1228 A.D. - After a vicious battle with old adversaries that sees his father killed, Sir Dennis d’Vant finds himself the head of the House of d’Vant. A house descended from the kings of Cornwall, they are a proud but warring people. Their most hated enemy is their neighbor to the north, the rich and cunning Earl of Cornwall. Dennis, however, is not like his forefathers; a giant of a man and a skilled warrior, he is also quiet and gentle. He does not possess the same fiery instincts of his family and for that, he is often looked upon as weak.
But Dennis is anything but weak; he is brilliant and introspective. Dennis is trustworthy; the earl is not. Little does Dennis realize that his offer to marry a woman of the earl’s choosing will change his life more drastically than he could ever imagine, and put the House of d’Vant in danger of being wiped from the face of the earth.
The Lady Ryan de Bretagne is the daughter of the earl’s captain. Having no daughters himself, the earl chooses Ryan to marry into the hated House of d’Vant. Ryan is a feisty, head-strong woman and wants no part of the marriage, but is forced to wed the giant knight with the mysterious gray eyes. When he takes her back to St. Austell Castle, she is introduced to a shocking new world of women who dress and fight as knights, of filthy keeps and filthy men, and of a people who want to hate her simply because she is related to the Earl of Cornwall. As Ryan struggles to become acclimated to her strange and frightening new world, the Earl of Cornwall works in secret to destroy the treaty he has agreed to fulfill, thereby eliminating the House of d’Vant once and for all so he can confiscate their lands. At the heart of all of the earl’s animosity is a terrible secret that binds Cornwall to the House of d’Vant, something so awful that it cannot be spoken of. But those who know the secret know how very shameful it is to both sides.
©2013 Kathryn Le Veque (P)2014 Kathryn Le Veque
The hope of peace came with the death of Dennis’s father. He proposed marriage to a woman from Cornwall to breach the rift long-standing between the clans, beginning a healing process.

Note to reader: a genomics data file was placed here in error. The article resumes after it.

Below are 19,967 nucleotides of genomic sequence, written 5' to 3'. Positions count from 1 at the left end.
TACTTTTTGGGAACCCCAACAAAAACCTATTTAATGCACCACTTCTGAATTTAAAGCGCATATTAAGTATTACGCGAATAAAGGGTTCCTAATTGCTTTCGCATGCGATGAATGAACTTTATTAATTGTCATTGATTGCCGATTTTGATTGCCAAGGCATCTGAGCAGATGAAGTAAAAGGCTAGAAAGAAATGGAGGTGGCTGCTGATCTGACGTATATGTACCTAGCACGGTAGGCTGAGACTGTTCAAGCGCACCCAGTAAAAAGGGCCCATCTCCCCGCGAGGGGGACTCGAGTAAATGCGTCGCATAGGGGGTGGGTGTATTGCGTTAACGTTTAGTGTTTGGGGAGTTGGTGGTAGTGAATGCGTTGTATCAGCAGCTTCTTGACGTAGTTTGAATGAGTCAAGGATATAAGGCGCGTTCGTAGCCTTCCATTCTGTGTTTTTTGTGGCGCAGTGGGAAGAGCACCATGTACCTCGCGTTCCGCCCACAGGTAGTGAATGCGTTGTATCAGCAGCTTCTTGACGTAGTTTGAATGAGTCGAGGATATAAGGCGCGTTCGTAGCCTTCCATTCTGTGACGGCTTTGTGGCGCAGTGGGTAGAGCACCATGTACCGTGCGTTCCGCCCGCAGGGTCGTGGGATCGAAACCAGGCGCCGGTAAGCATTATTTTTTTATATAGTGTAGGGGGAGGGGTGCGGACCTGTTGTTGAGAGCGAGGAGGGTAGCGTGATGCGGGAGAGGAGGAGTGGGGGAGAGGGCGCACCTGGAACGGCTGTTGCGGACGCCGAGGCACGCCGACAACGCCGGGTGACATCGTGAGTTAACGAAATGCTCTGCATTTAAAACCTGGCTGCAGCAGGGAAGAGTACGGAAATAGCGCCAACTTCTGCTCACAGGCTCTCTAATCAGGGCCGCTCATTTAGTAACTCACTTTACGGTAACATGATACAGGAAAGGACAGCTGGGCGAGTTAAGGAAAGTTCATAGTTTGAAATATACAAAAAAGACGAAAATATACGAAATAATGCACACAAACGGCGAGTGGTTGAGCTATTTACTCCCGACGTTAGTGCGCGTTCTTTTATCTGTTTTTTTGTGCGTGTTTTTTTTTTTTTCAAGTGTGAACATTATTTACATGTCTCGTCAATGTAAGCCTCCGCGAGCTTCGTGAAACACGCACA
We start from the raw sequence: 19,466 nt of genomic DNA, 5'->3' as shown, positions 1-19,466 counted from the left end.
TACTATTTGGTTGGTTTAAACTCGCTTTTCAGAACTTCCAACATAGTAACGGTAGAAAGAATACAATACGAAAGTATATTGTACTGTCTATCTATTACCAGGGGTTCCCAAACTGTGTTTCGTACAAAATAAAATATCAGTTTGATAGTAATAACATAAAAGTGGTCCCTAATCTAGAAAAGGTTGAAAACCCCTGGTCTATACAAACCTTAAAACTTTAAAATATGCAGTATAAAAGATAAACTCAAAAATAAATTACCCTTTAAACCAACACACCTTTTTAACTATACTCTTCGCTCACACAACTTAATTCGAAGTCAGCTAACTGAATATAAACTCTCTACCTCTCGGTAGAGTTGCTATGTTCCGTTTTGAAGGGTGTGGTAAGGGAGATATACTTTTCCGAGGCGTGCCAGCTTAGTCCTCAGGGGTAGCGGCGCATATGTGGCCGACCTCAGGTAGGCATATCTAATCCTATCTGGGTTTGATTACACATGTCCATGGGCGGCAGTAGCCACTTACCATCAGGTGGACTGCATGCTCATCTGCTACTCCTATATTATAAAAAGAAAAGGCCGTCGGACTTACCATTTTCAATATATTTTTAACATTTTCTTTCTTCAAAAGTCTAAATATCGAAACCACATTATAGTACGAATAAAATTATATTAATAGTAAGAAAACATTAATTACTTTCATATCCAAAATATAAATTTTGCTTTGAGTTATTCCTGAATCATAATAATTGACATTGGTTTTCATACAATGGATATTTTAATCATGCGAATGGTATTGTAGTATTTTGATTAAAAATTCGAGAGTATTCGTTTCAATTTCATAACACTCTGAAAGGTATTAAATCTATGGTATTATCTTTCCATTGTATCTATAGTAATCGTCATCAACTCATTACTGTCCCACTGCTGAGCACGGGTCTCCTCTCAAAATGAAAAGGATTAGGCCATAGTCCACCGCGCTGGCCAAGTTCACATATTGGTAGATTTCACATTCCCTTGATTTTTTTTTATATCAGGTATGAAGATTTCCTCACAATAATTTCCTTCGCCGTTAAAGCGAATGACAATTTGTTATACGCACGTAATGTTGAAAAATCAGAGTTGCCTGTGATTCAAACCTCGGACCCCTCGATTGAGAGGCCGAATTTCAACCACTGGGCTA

His vision, far beyond his father’s, his knights’ and sister’s, was the only solution he thought might work to stop the bloodshed and endless repair to his beloved castle, where his family and knights wanted only revenge for the death of all the knights in the last skirmish and the death of his father. He was now Earl, responsible for the House of d’Vant. He was a great warrior, a man not understood and found himself at odds with his family, and knights of the castle. Even his sister Charlotte, better known as Charles, since she was a knight of the castle, didn’t care to bring anyone from the Earl of Cornwall’s castle into their midst.
Charlotte made Lady Ryan very uncomfortable in her new position, wed to Sir Dennis. Sir Dennis could not believe his good luck when he took Ryan as his wife. He was willing to marry a hag, and somewhat expected they’d offer him one, not this beautiful creature, Ryan. Sir Dennis was won over quickly by the intelligence, wit and kindness of Ryan. Not so his sister.
This is a story about how far man will go for greed. For there are some very greedy men who are a danger to both Lady Ryan and Sir Dennis. It was resplendently written as with each of the novels Kathryn Le Veque writes. She has a brilliant approach to the telling, gripping the reader by her shoulders—exciting, tragic, weep-worthy, suspenseful, passionate, humorous, and sweet, all woven together.
I ask myself, what makes a good story. They all have the same ingredients as does a cake: Flour, sugar, oil/shortening, milk, salt and other spices. In a story it matters when each of the ingredients are added, how much of each is present, where and how long it is baked. When it is done right the cake is a masterpiece. The same holds true for a good tale. Author Kathryn Le Veque knows just how to combine the ingredients, what and how to include to set a reader to only want more of what she writes.
Daniel Dorse uses a very low, warm voice for the general narrator, quite subdued and lulls the unsuspecting reader when he breaks into dialog. He’s delightful in his portrayal of various characters. His voices for the Spaniards speaking English are excellent. The emotions of the character were very convincing only reconfirming to me how much fun it is to listen to audio with a narrator who knows what he’s about. The way he tells the story is quite mysterious and compelling. I chuckled when I heard Charlotte’s voice. Charlotte, first born and sister to Dennis, learned to be more man than woman, ever as much a knight as other men. Her father was disappointed having the first-born female, but decided to train her as male and warrior. I enjoy how she is caught having ‘woman’ thoughts with such a masculine exterior. With the voice Mr. Dorse chose for her, he doesn’t let us forget what she looks like, yet she does endear the reader with her gruffness and fierce loyalty.
If you haven’t read Kathryn Le Veque, and enjoy medieval historical romance, you do yourself a disservice. She carries you to far-off lands of a time of hardship, bravery and honor.
I really cannot compare, because I haven't read the book, but loved this audio!
Some scenes are so much fun to follow! lots of beautiful emotions!
None in particular!
no, I listened to it by chapters!
Great story to enjoy!
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